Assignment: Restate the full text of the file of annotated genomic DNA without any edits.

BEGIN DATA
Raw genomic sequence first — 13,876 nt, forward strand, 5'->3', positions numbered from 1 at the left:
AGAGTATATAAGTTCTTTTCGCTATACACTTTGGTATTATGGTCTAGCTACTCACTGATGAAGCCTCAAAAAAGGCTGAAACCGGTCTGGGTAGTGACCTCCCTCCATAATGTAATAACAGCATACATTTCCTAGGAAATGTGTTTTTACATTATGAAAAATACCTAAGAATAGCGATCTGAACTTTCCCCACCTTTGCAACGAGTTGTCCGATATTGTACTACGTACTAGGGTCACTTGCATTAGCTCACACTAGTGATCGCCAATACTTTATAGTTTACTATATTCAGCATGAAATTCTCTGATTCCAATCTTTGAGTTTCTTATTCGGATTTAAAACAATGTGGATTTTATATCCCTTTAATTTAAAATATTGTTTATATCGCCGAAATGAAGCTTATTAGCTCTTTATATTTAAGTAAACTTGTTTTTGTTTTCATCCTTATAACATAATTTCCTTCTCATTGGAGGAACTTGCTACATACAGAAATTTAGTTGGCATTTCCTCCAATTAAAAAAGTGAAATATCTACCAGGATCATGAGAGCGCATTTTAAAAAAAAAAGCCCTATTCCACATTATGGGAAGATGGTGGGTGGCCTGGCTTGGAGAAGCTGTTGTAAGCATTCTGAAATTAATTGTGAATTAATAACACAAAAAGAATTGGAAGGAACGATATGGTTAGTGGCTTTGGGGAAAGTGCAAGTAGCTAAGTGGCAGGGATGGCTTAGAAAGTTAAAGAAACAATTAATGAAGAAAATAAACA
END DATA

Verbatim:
Raw genomic sequence first — 13,876 nt, forward strand, 5'->3', positions numbered from 1 at the left:
AGAGTATATAAGTTCTTTTCGCTATACACTTTGGTATTATGGTCTAGCTACTCACTGATGAAGCCTCAAAAAAGGCTGAAACCGGTCTGGGTAGTGACCTCCCTCCATAATGTAATAACAGCATACATTTCCTAGGAAATGTGTTTTTACATTATGAAAAATACCTAAGAATAGCGATCTGAACTTTCCCCACCTTTGCAACGAGTTGTCCGATATTGTACTACGTACTAGGGTCACTTGCATTAGCTCACACTAGTGATCGCCAATACTTTATAGTTTACTATATTCAGCATGAAATTCTCTGATTCCAATCTTTGAGTTTCTTATTCGGATTTAAAACAATGTGGATTTTATATCCCTTTAATTTAAAATATTGTTTATATCGCCGAAATGAAGCTTATTAGCTCTTTATATTTAAGTAAACTTGTTTTTGTTTTCATCCTTATAACATAATTTCCTTCTCATTGGAGGAACTTGCTACATACAGAAATTTAGTTGGCATTTCCTCCAATTAAAAAAGTGAAATATCTACCAGGATCATGAGAGCGCATTTTAAAAAAAAAAGCCCTATTCCACATTATGGGAAGATGGTGGGTGGCCTGGCTTGGAGAAGCTGTTGTAAGCATTCTGAAATTAATTGTGAATTAATAACACAAAAAGAATTGGAAGGAACGATATGGTTAGTGGCTTTGGGGAAAGTGCAAGTAGCTAAGTGGCAGGGATGGCTTAGAAAGTTAAAGAAACAATTAATGAAGAAAATAAACA